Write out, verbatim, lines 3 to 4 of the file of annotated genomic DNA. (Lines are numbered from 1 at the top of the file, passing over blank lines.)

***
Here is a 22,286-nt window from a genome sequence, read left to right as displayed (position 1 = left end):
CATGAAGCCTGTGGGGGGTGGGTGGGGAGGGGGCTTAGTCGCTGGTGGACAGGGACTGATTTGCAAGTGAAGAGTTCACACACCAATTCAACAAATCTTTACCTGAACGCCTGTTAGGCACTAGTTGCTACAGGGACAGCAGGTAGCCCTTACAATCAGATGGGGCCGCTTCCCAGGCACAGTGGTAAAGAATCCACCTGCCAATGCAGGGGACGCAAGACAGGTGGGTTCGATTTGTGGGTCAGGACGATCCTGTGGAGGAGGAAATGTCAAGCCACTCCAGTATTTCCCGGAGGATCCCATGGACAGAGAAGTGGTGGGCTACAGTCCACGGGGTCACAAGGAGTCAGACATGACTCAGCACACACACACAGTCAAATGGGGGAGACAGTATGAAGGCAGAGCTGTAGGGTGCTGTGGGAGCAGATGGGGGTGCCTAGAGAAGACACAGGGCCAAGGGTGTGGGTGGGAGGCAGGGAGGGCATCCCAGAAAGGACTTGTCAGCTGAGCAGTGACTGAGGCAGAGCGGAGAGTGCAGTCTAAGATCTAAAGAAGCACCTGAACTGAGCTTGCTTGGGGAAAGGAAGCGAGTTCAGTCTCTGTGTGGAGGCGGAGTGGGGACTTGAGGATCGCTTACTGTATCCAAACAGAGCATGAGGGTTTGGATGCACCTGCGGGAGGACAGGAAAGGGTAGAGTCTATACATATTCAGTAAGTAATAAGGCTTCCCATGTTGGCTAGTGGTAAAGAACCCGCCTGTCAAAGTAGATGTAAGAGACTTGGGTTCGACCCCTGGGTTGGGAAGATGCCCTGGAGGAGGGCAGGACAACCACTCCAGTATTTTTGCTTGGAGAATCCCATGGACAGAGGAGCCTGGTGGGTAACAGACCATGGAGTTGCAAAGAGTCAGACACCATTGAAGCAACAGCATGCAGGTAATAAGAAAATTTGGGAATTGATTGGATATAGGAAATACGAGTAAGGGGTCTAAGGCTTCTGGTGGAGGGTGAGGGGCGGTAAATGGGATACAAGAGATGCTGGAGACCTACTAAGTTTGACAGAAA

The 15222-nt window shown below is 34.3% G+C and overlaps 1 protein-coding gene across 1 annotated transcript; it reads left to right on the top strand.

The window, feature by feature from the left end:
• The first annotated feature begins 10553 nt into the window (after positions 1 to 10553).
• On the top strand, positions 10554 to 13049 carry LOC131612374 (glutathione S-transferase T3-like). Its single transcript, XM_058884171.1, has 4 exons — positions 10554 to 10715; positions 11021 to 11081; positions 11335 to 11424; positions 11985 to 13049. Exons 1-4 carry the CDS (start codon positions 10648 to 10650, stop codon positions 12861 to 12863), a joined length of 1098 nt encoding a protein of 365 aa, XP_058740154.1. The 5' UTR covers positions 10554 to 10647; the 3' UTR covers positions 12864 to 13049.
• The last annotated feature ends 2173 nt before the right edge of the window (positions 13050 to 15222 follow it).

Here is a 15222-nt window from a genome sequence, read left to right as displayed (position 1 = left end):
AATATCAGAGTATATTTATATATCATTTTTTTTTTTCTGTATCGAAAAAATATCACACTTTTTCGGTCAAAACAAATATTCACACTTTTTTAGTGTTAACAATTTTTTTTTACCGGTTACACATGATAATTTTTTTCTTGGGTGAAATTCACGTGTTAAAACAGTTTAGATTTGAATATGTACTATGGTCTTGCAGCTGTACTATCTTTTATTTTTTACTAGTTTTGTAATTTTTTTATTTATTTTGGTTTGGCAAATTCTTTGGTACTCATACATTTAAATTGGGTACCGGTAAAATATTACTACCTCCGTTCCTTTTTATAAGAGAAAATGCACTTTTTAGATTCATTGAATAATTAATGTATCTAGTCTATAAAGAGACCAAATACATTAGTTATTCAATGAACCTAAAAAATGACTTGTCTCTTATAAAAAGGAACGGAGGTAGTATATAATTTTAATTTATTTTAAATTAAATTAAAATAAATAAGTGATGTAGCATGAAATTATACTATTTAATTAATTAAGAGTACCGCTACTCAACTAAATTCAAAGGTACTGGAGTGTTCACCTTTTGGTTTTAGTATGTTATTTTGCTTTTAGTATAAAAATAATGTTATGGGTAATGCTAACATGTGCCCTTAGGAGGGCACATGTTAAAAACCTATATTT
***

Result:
The 15222-nt window shown below is 34.3% G+C and overlaps 1 protein-coding gene across 1 annotated transcript; it reads left to right on the top strand.

The window, feature by feature from the left end: